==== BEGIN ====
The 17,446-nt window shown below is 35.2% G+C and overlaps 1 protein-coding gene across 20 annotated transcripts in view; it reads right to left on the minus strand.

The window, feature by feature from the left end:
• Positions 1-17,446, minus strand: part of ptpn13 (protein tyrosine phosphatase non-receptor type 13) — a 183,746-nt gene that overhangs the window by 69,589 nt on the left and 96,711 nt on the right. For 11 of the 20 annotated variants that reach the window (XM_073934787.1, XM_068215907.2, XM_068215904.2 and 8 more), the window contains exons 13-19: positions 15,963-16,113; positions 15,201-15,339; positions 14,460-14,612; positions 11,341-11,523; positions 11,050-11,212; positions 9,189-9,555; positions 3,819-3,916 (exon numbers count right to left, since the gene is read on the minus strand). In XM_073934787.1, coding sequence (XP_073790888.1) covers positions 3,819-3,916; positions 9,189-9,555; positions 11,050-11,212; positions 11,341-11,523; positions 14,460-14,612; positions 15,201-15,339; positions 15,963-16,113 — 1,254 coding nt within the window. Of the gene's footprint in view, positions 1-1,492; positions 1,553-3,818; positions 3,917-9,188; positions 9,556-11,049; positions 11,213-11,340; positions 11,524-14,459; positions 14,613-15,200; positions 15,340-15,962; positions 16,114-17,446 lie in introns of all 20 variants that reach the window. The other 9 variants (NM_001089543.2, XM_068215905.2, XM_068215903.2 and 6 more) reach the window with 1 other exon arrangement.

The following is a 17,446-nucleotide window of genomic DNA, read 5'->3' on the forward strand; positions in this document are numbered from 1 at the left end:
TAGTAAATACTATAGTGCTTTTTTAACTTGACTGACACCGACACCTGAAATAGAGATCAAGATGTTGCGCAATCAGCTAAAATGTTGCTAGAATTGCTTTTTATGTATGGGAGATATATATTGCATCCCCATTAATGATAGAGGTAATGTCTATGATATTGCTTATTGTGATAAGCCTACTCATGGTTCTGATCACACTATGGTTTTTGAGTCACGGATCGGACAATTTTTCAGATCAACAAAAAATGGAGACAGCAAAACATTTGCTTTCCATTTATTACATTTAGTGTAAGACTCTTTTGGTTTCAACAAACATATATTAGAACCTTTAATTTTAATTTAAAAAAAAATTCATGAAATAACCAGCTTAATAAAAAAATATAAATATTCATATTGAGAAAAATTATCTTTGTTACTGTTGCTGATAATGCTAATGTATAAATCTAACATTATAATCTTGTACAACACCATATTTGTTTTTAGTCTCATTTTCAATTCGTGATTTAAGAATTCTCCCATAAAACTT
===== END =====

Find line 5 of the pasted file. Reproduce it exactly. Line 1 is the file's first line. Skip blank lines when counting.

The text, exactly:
TAGTAAATACTATAGTGCTTTTTTAACTTGACTGACACCGACACCTGAAATAGAGATCAAGATGTTGCGCAATCAGCTAAAATGTTGCTAGAATTGCTTTTTATGTATGGGAGATATATATTGCATCCCCATTAATGATAGAGGTAATGTCTATGATATTGCTTATTGTGATAAGCCTACTCATGGTTCTGATCACACTATGGTTTTTGAGTCACGGATCGGACAATTTTTCAGATCAACAAAAAATGGAGACAGCAAAACATTTGCTTTCCATTTATTACATTTAGTGTAAGACTCTTTTGGTTTCAACAAACATATATTAGAACCTTTAATTTTAATTTAAAAAAAAATTCATGAAATAACCAGCTTAATAAAAAAATATAAATATTCATATTGAGAAAAATTATCTTTGTTACTGTTGCTGATAATGCTAATGTATAAATCTAACATTATAATCTTGTACAACACCATATTTGTTTTTAGTCTCATTTTCAATTCGTGATTTAAGAATTCTCCCATAAAACTT